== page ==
The Five Most Hazardous Plants to Your Pet's Health

The Five Most Hazardous Plants to Your Pet's Health


The ASPCA Animal Poison Control Center (APCC) is educating owners about the five plants most potentially dangerous to pets. "We typically recommend that pets not be allowed to eat plants in general," says APCC veterinary toxicologist Dr. Safdar Khan. "However, it is especially critical that the following plants be kept out of reach of animals, as they have the potential to cause serious, even fatal systemic effects when ingested."

* LILIES rank number one in dangerous plant call volume at the APCC, and are highly toxic to cats. Says Khan, "It is clear that even with ingestions of very small amounts, severe kidney damage could result." An owner in Pennsylvania lost her cat to kidney failure from ingesting only a small portion of an Easter lily.

* AZALEAS, indigenous to many eastern and western states and commonly used in landscaping, contain substances that can produce vomiting, drooling, diarrhea, weakness, and central nervous system depression. Severe cases could lead to death from cardiovascular collapse.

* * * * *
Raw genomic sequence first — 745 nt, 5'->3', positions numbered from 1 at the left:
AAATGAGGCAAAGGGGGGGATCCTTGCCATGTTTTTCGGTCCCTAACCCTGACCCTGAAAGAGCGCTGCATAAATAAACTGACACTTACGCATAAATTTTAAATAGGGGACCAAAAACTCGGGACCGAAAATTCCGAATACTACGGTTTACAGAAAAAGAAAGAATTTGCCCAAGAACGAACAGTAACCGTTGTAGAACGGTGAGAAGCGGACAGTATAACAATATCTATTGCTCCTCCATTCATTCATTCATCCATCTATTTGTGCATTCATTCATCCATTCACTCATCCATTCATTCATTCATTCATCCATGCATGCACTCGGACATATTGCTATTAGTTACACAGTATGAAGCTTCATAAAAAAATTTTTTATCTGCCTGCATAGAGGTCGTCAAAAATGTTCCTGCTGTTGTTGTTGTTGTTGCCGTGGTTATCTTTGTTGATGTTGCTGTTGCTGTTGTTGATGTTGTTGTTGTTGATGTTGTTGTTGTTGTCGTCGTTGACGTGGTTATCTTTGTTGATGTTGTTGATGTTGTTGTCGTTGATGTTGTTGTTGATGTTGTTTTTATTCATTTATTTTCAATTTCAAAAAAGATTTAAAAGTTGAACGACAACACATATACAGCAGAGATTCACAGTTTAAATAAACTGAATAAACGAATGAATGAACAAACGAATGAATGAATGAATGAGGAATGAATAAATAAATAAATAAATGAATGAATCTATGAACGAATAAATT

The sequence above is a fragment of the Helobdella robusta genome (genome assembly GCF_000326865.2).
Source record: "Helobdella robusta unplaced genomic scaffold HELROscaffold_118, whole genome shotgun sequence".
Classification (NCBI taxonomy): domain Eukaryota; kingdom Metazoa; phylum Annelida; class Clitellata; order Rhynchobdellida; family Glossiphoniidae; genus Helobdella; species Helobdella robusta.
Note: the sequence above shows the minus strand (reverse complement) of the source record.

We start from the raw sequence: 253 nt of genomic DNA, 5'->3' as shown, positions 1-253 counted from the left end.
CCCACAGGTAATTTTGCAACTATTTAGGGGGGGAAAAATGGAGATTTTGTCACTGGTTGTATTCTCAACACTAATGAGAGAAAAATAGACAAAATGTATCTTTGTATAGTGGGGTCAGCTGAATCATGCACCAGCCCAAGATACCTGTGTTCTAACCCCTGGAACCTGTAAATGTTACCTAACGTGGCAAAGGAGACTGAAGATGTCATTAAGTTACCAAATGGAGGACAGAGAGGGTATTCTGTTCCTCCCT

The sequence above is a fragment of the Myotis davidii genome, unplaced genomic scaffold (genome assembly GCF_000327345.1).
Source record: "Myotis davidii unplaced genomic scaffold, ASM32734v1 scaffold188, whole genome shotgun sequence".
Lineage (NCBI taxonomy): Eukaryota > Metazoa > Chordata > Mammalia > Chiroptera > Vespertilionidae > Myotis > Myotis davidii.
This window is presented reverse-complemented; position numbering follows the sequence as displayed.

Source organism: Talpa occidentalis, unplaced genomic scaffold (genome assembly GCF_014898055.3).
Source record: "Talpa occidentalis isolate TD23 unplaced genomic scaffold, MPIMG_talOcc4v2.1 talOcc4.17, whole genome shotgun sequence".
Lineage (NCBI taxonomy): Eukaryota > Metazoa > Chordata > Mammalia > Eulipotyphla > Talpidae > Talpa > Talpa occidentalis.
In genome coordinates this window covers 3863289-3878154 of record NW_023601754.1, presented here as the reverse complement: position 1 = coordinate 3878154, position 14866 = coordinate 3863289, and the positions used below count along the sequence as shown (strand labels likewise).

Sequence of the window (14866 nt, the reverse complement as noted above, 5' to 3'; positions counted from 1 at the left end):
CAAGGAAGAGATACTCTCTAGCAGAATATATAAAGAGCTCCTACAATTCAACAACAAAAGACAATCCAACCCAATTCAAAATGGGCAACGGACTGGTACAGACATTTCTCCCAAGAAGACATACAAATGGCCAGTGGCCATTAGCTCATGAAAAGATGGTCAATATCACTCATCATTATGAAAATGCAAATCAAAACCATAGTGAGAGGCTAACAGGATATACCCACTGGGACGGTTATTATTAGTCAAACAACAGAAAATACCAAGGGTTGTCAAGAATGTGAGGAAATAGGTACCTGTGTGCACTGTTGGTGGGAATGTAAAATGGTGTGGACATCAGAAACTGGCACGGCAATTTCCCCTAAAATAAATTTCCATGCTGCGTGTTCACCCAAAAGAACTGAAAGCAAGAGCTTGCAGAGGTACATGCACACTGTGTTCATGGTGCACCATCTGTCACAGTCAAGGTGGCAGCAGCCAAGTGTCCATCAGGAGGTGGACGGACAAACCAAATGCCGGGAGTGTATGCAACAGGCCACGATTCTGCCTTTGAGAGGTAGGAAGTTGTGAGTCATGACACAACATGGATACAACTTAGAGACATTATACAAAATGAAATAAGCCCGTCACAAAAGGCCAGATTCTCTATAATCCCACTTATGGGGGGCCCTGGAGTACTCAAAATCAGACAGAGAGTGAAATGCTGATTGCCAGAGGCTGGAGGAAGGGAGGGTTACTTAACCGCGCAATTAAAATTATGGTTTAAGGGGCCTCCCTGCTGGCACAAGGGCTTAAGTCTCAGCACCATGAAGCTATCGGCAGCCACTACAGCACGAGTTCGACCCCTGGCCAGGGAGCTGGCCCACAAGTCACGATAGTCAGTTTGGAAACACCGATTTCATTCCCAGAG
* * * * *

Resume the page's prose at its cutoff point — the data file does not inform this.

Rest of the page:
* Frequently used as an ornamental plant, OLEANDER contains toxic components that can cause irritation of the gastrointestinal tract, hypothermia, and potentially severe cardiac problems.

* Also a popular ornamental plant, SAGO PALM can potentially produce vomiting, diarrhea, depression, seizures, liver failure, and even death. One pit bull terrier in Florida became ill and subsequently died from liver failure after chewing on the leaves and base of a sago palm in his yard.

* Although all parts of the CASTOR BEAN plant are dangerous, the seeds contain the highest concentration of toxins. Ingestion can produce significant abdominal pain, vomiting, diarrhea, and weakness; in severe cases, dehydration, tremors, seizures, and even death could result.

For more on these dangerous plants, please visit ASPCA online. If you suspect that your pet may have consumed one of these—or any other potentially toxic substance—please contact your veterinarian or the APCC's 24-hour hotline at (888) 426-4435.